I remember my ninth grade year, when we spent an entire month planning for speeches we were going to make in our English classes. I did the research, wrote it all out, created my props, but couldn’t get over one thing: my fear of speaking in front of people. I simply couldn’t make myself see it as a good thing. I thought I would mess up and completely blank on everything I needed to say, meanwhile my teacher and classmates would laugh at me for the rest of the year.
Photo: Matthias Wagner on Unsplash
Then, I think about how I view public speaking now; I love it. In fact, it would be a dream job if my life ever turned out that way. Whenever I have to do a speech in class, I’m excited and always thinking of new things to do during them.
So…how did I get from one extreme to the other?
I Listened to Advice
I’m not talking about any advice, dear readers, but the advice of past teachers and anyone else that would listen to me do a speech. When people can watch you and critique you, you’ll learn what you’re doing wrong and how to fix it.
Plus, teachers can be some of the best people to help you through your fears. They speak in front of people for a living (granted it is a bit different than your normal public speaking) and many times know how to get around the speed bump you’re experiencing.
I Recorded Myself
A little thing that many people hate is hearing themselves on a voice recording or watching themselves on a video. However, it can be the greatest help when you’re experiencing stage fright. Record yourself saying whatever you need to and then watch it back.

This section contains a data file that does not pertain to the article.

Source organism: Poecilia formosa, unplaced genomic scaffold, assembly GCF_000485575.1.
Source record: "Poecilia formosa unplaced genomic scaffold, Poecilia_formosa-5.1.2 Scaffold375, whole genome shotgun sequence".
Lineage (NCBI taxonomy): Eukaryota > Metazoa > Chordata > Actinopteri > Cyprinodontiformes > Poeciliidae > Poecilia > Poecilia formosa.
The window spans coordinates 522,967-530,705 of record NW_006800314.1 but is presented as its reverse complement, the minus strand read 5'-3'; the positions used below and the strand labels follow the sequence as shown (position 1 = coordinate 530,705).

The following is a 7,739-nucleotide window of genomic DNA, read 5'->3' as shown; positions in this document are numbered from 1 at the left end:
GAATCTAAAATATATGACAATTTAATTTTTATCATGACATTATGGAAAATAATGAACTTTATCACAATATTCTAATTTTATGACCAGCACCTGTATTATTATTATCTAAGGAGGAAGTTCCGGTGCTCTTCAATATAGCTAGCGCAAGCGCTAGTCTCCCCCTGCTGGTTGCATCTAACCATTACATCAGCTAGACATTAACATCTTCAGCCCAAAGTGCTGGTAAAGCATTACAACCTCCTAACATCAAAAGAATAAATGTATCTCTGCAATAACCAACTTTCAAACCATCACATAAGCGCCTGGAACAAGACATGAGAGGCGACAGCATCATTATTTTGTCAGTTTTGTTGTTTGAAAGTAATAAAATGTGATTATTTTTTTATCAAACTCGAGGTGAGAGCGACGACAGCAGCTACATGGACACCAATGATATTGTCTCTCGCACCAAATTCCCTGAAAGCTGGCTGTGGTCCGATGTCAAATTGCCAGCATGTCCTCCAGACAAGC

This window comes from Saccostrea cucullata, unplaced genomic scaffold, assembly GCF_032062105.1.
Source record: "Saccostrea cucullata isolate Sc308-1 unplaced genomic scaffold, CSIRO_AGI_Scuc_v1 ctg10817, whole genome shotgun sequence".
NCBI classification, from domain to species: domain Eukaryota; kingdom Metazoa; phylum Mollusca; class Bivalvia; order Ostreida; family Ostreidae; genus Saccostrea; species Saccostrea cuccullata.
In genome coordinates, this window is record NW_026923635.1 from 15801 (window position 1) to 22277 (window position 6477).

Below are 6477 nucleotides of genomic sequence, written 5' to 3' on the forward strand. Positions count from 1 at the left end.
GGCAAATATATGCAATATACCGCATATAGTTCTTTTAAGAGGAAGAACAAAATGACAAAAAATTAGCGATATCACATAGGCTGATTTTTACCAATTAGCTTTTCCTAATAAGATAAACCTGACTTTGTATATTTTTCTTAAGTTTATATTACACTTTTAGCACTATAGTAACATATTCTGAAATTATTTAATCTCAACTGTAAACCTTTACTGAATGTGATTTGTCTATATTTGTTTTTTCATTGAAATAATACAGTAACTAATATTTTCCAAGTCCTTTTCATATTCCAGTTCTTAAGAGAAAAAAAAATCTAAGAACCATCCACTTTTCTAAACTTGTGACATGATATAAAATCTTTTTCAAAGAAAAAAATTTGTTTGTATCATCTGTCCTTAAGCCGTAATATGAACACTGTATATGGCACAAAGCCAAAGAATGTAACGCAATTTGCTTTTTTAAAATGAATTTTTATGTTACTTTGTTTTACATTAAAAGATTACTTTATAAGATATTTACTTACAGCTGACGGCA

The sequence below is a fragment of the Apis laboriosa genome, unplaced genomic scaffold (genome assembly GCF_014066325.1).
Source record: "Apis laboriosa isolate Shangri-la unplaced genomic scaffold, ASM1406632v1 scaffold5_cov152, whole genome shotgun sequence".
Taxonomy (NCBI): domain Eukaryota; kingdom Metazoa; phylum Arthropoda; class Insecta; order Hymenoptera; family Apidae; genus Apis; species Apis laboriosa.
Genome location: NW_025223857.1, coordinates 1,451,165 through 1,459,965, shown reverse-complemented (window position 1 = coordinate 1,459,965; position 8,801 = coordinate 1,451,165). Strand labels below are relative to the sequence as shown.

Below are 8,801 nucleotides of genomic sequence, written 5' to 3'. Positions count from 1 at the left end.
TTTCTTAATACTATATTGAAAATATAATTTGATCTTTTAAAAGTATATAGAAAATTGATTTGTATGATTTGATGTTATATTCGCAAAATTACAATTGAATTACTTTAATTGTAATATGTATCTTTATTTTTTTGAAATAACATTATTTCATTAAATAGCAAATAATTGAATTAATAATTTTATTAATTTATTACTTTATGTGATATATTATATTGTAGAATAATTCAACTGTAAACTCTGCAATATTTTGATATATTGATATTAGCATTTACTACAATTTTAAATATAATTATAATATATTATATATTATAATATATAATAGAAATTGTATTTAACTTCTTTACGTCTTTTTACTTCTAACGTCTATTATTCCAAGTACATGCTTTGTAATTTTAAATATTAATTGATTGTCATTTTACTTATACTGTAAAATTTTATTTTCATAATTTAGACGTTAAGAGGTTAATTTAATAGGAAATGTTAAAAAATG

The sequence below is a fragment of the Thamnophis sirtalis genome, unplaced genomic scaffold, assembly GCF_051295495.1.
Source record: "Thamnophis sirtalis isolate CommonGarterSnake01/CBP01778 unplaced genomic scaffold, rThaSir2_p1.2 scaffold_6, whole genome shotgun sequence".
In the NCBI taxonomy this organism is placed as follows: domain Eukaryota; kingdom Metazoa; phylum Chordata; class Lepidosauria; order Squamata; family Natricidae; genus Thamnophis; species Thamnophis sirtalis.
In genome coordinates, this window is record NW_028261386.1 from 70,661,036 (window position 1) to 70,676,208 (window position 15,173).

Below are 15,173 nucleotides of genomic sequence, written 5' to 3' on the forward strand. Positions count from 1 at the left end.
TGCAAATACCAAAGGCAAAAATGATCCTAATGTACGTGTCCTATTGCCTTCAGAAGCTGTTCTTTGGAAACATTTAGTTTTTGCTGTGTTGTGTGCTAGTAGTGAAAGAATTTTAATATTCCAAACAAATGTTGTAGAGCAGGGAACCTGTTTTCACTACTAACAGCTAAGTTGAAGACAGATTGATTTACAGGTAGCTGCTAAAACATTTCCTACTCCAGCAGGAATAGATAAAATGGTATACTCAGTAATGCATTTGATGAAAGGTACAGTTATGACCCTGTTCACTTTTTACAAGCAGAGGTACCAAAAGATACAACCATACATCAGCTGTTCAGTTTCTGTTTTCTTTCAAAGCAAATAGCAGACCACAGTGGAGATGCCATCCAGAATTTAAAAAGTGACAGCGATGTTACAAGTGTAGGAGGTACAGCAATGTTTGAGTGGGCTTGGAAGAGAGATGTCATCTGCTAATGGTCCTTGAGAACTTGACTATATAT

Not only that, but critique yourself. Get used to seeing yourself this way and then comment on what you’re watching objectively.
I Watched Ted Talks
This was the biggest help, oddly enough. Seeing other people getting up there, in front of a huge crowd, and passionately talk about what they love.
Watch a few Ted Talks that you’re interested in and see the way these speakers talk. Their fear is there, but they work past it because they’ve got something important to tell others.
These are the three main things that helped me in the transition from one side of public speaking to the other. It’s an important skill to practice, because it’ll come into great use the older you get. So, why not get a start now?
My name is Amanda Rossol. I'm 21 years old and majoring in Spanish and Secondary Education, with a minor in English. I'm currently heading into my internship year, where I'm placed in a high-school, Spanish classroom. Something interesting about me is that I LOVE country music!